Tours of the precinct

Tours are normally conducted every day at 11:30am

Our tour guides have extensive knowledge of both the history of the precinct itself, the maritime history of the region and many aspects of the natural history of the area. Hear stories of the shipwrecks that lie in the depths of the Southern ocean off Cape Nelson.

The tour takes you back in time into the world of the lighthouse keeper from the inception of the lighthouse in 1884. See the cottages in which the lighthouse keepers lived and climb all of the steps to the top of the lighthouse, viewing the Capes from 32 meters above the ground.

Costs
Adults $15.00
Children $10.00
Families $40.00

To book contact Gordon 0438 012 352

The restoration work on our lighthouse has been recently completed! Tours are running again so visitors can climb the tower and see the completely restored lighthouse.

The restoration works were vital to ensure the longevity of the Lighthouse as a marine safety aid and culturally significant tourist drawcard. Specialist engineers and trades were engaged by AMSA to:

  • Remove all external and internal paint to reveal the limestone back to the original stone.
  • Remove, restore and reinstall internal stairs and landings.
  • Update the electrical system vital to the tower’s function.
  • Reinforce and strengthen the balcony that has provided an important and impressive lookout for keepers and tourists over the years.
  • During these works, the lens was stopped and a temporary light was be erected to flash with the same signal frequency to ensure that shipping is always protected.

Cape Nelson Lighthouse History

On 7th July 1884 the Cape Nelson Lighthouse was officially lit. The need for a lighthouse west of Portland had been apparent since the earliest years of European settlement. The state of navigation, the nature of sailing vessels and the treacherous coastline meant that vessels were in danger as they made their way to and from Melbourne to Adelaide. From time to time there were major ship wrecks.

In 1854 a government committee recommended that lighthouses were built on a number of prominent headlands along the Victorian coastline, with a major open-ocean lighthouse to be erected at Cape Bridgewater.

Portland Harbour master James Fawthrop submitted a report in 1856, asserting that ” a light exhibited on Cape Nelson would be preferable”. His compelling arguments won the day and Cape Nelson became the preferred site .

Governments of the day always seemed to have more pressing priorities. However maritime disasters and near misses ensured that the need for a lighthouse remained pressing.

The eventual construction of the lighthouse appears to have come about as a political favour!  Local parliamentarian William Tyherleigh is said to have supported Peter Lalor, the hero of Eureka and later an influential politician, at a critical time. Lalor held several ministries and became the speaker of the Legislative Assembly in 1880. He is believed to have returned Tytherleigh’s favor by throwing his considerable influence and prestige behind the push to have a lighthouse constructed on Cape Nelson. The  site was surveyed in 1879 and tenders let in 1882 for the construction of the lighthouse and two cottages. A memorial stone was laid on Cape Nelson on Thursday 19th April by the mayor of the Borough of Portland, James Trangmar.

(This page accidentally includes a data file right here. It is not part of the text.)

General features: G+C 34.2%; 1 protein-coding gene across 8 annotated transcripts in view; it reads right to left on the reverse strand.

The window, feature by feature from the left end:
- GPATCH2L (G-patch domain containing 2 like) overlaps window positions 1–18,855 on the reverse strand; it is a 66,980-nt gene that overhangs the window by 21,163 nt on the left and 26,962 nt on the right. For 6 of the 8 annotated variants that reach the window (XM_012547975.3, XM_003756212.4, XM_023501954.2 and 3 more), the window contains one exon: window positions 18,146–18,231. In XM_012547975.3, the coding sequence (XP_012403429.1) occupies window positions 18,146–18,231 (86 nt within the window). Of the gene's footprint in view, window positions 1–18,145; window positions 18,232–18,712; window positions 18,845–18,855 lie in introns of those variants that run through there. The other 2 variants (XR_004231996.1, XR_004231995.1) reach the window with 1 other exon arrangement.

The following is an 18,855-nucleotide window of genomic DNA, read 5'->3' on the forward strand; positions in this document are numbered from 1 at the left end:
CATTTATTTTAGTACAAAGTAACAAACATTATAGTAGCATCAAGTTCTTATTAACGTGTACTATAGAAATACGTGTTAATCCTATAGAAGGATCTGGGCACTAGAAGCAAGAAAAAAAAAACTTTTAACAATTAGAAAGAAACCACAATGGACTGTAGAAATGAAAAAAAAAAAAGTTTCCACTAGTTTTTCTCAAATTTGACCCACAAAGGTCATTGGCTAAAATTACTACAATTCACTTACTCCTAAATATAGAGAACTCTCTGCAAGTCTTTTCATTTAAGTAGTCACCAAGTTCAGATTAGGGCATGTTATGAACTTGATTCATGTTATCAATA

Despite various problems, work proceeded at a satisfactory rate and the light was officially lit on July 7th 1884 30 years after the idea of a light to the west of Portland had first been advocated. Mayor P.W. Shevill lit the white light whilst former mayor W.T.Pile lit the red light. In 1884 a telephone line was installed between the lighthouse and government offices in Portland. The telegraph system meant that messages or warnings  from the lighthouse could then be rapidly transmitted to the colonial capitol of Melbourne. In 1901, The Australian colonies federated to form the Commonwealth of Australia. Cape Nelson Lighthouse became a key part of a network of lighthouses guiding shipping around the continent.

The lighthouse’s powerful telescope and telephone enabled it to play a strategic role during World War 1, although no German raiders were sighted. Cape Nelson Lighthouse also played a part in World War 11 , when a radar station and support camp was established there to provide early warning of Japanese war ships and ship launched air craft. The installation included lookouts, an air raid shelter, quarters and a gun emplacement. The radar station was apparently linked to the Air Force base at Mount Gambier, which operated between 1941 and 1946. The radar station also protected Portland’s Port. Redevelopment of Portland’s port in the 1950’s and 1960’s underlined the importance of the Cape Nelson Lighthouse in protecting shipping throughout the region.

The 1980’s saw the development of the Great South West Walk, linking Cape Nelson Lighthouse to Cape Bridgewater and Portland via scenic coastal and inland walks.

In 1987 the light was connected to main power and in the 1990’s the lighthouse was “de-manned” or automated, ending an era of lighthouse keepers dating back to 1884.

Be that as it may the Cape Nelson Lighthouse continues its vital role in keeping our regional seas safe. Operated by the Australian Maritime Safety Authority, its white group light, flashing four times every twenty seconds can be seen some 21 nautical miles out to sea.